Celebrating Diwali with a difference

Celebrating the true spirit of Diwali

By Priya Narayan

During my recent storytelling sessions with children, the topic of Diwali was touched upon. Immediately twins Annika and Aurvi Thakur aged 9-year-old exclaimed,”Oh! We hate crackers, they make us feel awful, with smoke and bad smell. It also makes people more prone to asthmatic attack.”

This led to an interesting discussion on how we can celebrate Diwali in an environment-friendly way.

  • The first step is to completely refrain from buying any kind of crackers. A YouTube trip to Sivakasi cracker manufacturing factory will reveal the plight of umpteen minor children struggling to earn their livelihood by toiling there. Exploring further you will realize the toxic effects of the chemicals on those children as well as those who use them.
  • Shreemi Jha, a resident of Mumbai states, “For the last one year my family has become environmentally conscious. We have not only limited the use of plastic but also stopped buying fancy lights for Diwali as they cause too much of heat and contribute to pollution.” Lighting beautiful earthen diyas inside and outside home not only holds significance of Goddess Lakshmi entering our house but also ensures clean Diwali.
  • Decorate the house with eco-friendly torans and other knick-knacks. Material such as cotton wool and jute along with organic fabric colour can be weaved into beautiful artefacts. Some online portals and shops too promote such handicraft. Schools for differently abled children periodically hold exhibitions of such handicrafts made by these children. Buying these artefacts will not only boost the morale of the children but also does its bit for the environment.
Make rangoli & have a peaceful Diwali
  • When making rangolis at home you can use different coloured flowers and non-toxic safe colours. This adds more beauty and grace to the house. Involving children in this activity keeps them engaged and allows their creativity to flow freely.
  • During the season many people rush to buy farsan and mithai from the shop. Always ensure the quality of what you buy as generally adulteration is at peak during this time. The best option would be to make them at home thus adding your personal touch to it.
  • It is an ideal occasion to visit family and friends and spend quality time with them. In this world of the digital age, we have lost the value of human touch and its numerous benefits.  So let’s switch from the “online” mode to the “offline” mode this festive season.
  • In a hustle-bustle of everyday life, we tend to take for granted whatever we have in our life. This is the perfect opportunity for us to inculcate the habit of donating gifts such as books, crayons, eatables etc. to the lesser privileged by our children by taking them to orphanages and old age homes. Like-minded individuals can also conduct storytelling session, music and dance performance or even an art-based workshop.  This will light up a special glow on their face which is more valuable than any other gift.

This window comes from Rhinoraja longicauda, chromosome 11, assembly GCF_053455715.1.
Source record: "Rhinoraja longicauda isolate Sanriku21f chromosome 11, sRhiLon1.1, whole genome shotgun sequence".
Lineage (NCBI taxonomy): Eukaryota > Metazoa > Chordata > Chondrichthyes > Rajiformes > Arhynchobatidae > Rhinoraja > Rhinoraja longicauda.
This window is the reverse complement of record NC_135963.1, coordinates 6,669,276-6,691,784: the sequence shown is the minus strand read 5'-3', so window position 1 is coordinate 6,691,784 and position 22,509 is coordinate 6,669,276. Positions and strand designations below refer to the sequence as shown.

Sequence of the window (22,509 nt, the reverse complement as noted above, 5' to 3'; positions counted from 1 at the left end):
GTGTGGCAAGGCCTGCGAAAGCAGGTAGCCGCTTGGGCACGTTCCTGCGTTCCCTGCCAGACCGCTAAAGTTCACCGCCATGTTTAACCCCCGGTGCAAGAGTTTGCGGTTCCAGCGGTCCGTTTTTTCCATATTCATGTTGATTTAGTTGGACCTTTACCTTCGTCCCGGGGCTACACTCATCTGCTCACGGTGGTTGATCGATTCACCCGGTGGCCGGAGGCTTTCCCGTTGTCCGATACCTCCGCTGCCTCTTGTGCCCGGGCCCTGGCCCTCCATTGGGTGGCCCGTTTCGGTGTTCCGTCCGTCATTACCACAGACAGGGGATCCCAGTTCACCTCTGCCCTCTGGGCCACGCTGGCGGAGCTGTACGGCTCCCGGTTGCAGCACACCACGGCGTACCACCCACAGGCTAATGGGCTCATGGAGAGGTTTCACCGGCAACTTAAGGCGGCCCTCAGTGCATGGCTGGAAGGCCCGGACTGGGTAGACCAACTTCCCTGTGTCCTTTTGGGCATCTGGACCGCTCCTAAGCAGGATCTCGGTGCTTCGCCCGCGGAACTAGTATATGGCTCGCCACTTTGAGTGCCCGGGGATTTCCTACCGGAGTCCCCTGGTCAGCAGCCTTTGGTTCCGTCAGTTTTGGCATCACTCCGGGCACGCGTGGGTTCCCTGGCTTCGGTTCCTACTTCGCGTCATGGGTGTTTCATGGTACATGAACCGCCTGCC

• One more thing which comes to the mind is the habit of going to the temple and seeking God’s blessings as positive vibrations can be felt by going to the place of worship.

Wishing everyone a happy, healthy and clean Diwali. Enjoy yourself and do keep an account on your calories (pun intended)!

Spread the sparkle of happiness this Diwali

Contributor: Priya Narayan

About the writer: 

Priya Narayan

Priya Narayan is a professional writer, storyteller and child development specialist.

Priya holds a Post Graduate degree in Child Development from SNDT Women’s University, Mumbai.  She is also a trained Yoga Teacher from the Yoga Institute, Mumbai and a certified storyteller from The Secret Passages.  After being associated with leading Educational Institutions as a Teacher, Trainer and Centre Head, she took a break post motherhood.  She decided to pursue her childhood passion of writing and has so far written for Newsletters and children’s magazine.  She also writes her blog www.niceparenting.wordpress.com

Priya resides in Mumbai with her family and runs her own storytelling class under the name Whistling Bubbles. She further wants to spread her wings and take storytelling and writing to different places so as to inspire others and spread the message of hope, belief and love.   She is also pursuing Hindustani classical vocal and keyboard.  She loves music, writing poems, theatre and has spiritual interest too. You can connect with Priya at hpriya06@yahoo.com.

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